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Treatments for attention deficit hyperactivity disorder.

Editor's note: "The double-blind, placebo-controlled study" described in this excerpt for use of psychostimulant medication is a clinical method that can usually be used to evaluate any medication desitned to change behavior.

Once a child has been appropriately diagnosed as possessing attention deficit hyperactivity disorder (ADHD), one or more treatments may be attempted. Although most research suggests that a combination of treatments is most effective, it is important to understand that no treatment approach is thought to "cure" ADHD. Rather, with the right combination of treatments, the frequency, intensity and duration of problems associated with ADHD may be reduced.

What treatments are available to help the child with ADHD?

The most comon treatment for ADHD is, and has been for some time, psychostimulant medication. There are many types of such medication; the most commonly used is methylphenidate, often referred to by one of its trade names--Ritalin. Other psychostimulant medications include d-amphetamine (or Dexedrine) and pemoline (or Cylert). Such medication is thought to exert is beneficial effects by simulating the brain areas that enable a child to sustain attention, delay impulsive responses, control motor activity and plan behavior.

Is it true that psychostimulant medications are mind-altering drugs?

The answer is yes, but only in terms of activating the attention, body movement, organization, motivation and planning ability centers of the brain. Psychostimulants are definitely not mind-altering drugs in terms of changing one's personality or one's perception of reality. In other words, although psychostimulant medications may help a child to better focus his attention, delay impulsive responding and organize himself in a more efficient manner, they do not casue him to experience distortions of reality.

If these medications are stimulants, why do they seem to claim children with ADHD?

Although the medications frequently given to children with ADHD are psychostimulants, they do not increase the child's activity level. Indeed, because these medications appear to have a claiming effect on such children,, some have called their effects paradoxical. However, in reality there is nothing paradoxical about the effects of psychostimulants on children with ADHD. This becomes clear when one recognizes that the psychostimulants primarily affect the areas of the brain that support focused attention, planning and organization. When the child with ADHD becomes better able to focus her attention and plan her behavior, she will appear less distractible, less impulsive and less disorganized. All of these changes will result in a decreased activity level--after all, if she is glancing around the room less, is better able to resist impulses to get out of her seat and is more organized in her efforts, she will be less physically active than if she is looking around, moving about and behaving randomly. In fact, recent studies have shown that children without ADHD are affected in exactly the same way by psychostimulants as are children with ADHD. That is, children without ADHD are also better able to focus attention and organize behavior when on small doses of psychostimulants.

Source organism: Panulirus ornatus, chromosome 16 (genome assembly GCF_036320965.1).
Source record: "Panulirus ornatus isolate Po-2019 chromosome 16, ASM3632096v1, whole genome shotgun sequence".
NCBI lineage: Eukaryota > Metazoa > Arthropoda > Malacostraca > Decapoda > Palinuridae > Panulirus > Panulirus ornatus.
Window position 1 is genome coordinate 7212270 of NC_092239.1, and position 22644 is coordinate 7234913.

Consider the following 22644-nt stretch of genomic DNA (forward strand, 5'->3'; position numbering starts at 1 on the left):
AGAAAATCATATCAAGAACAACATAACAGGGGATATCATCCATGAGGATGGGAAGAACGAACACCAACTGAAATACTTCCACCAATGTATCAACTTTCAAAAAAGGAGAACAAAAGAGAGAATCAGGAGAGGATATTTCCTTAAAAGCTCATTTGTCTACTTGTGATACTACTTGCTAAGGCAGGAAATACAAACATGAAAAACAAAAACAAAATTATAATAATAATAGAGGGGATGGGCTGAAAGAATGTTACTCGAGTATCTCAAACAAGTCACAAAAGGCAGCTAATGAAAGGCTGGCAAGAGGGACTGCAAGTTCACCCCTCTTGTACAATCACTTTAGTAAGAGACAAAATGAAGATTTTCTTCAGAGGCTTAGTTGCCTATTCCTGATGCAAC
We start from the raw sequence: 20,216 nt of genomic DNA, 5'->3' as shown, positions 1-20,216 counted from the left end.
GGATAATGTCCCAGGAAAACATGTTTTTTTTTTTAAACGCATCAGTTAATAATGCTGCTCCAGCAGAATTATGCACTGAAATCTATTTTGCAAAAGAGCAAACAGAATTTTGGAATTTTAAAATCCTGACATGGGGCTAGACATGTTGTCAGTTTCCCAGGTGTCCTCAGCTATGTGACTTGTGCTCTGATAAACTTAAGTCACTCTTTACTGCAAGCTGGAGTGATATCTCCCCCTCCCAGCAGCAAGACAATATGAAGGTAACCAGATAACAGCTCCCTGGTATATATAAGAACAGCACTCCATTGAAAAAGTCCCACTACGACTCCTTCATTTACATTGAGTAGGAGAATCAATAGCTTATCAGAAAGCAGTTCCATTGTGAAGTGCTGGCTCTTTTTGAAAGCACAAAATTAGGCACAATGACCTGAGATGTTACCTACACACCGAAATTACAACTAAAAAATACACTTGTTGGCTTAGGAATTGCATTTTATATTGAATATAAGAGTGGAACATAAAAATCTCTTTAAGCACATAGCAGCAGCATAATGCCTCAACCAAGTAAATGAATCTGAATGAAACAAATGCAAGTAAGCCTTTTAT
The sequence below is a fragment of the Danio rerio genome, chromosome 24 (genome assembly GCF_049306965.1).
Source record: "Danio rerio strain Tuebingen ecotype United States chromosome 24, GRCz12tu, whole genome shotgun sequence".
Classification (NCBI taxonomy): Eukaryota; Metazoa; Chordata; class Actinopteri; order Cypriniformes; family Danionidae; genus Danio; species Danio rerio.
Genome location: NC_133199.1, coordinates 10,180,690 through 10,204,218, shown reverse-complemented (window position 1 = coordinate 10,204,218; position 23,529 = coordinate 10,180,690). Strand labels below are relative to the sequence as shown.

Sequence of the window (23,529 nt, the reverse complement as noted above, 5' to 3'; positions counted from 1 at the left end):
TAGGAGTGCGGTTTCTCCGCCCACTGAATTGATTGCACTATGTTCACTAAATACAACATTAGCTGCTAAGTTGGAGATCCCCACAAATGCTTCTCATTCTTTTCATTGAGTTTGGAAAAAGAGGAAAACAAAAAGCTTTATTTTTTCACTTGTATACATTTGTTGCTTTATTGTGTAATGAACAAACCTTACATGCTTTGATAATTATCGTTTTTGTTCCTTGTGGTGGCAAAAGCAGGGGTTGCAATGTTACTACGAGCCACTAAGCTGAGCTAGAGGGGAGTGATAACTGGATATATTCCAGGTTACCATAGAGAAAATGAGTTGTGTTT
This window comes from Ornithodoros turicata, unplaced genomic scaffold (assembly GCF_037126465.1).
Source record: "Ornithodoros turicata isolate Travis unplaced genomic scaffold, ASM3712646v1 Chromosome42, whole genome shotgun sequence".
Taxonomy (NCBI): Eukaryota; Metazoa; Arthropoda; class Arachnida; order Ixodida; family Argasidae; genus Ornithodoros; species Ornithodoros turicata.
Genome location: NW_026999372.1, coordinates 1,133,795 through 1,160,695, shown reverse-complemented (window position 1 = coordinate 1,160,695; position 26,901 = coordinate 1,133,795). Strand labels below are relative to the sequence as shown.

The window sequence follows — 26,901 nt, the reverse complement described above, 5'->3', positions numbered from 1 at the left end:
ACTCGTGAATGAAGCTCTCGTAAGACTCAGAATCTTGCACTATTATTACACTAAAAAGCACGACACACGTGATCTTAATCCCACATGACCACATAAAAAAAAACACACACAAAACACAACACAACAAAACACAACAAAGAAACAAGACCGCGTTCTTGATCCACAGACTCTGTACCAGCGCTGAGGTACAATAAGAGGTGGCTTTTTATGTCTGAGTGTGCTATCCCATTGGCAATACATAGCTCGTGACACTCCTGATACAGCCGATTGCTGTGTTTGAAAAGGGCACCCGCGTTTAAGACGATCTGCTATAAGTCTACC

Are you saying that my child will be fine once he takes the medication?

The answer is maybe. It appears that the psychostimulant medications are helpful for temporary control of ADHD symptoms but may not be helpful in the long run. In other words, psychostimulant medication seems to be effective for the immediate management of children with ADHD, but it may not be helpful in preventing future social and academic difficulties. One reason that the medication may not enhance future adjustment is that taking medication does not teach a child any skills; it only helps him to pay attention, as well as to control and plan behavior.

How do I know whether medication is the right treatment for my child?

After your child has received a comprehensive evaluation and been diagnosed as having ADHD, she may be referred to a physician to determine the appropriateness of the use of psychostimulant medication. Remember, only a physician, such as your child's pediatrician, can decide whether your child should be placed on psychostimulant medication. If so, the physician will ultimately be responsible for managing the medication treatment. Medication is generally not prescribed for children have not been well established. If medication is recommended, the physician should first give it on a trial basis to determine whether it is helpful and, if so, what the proper dosage is.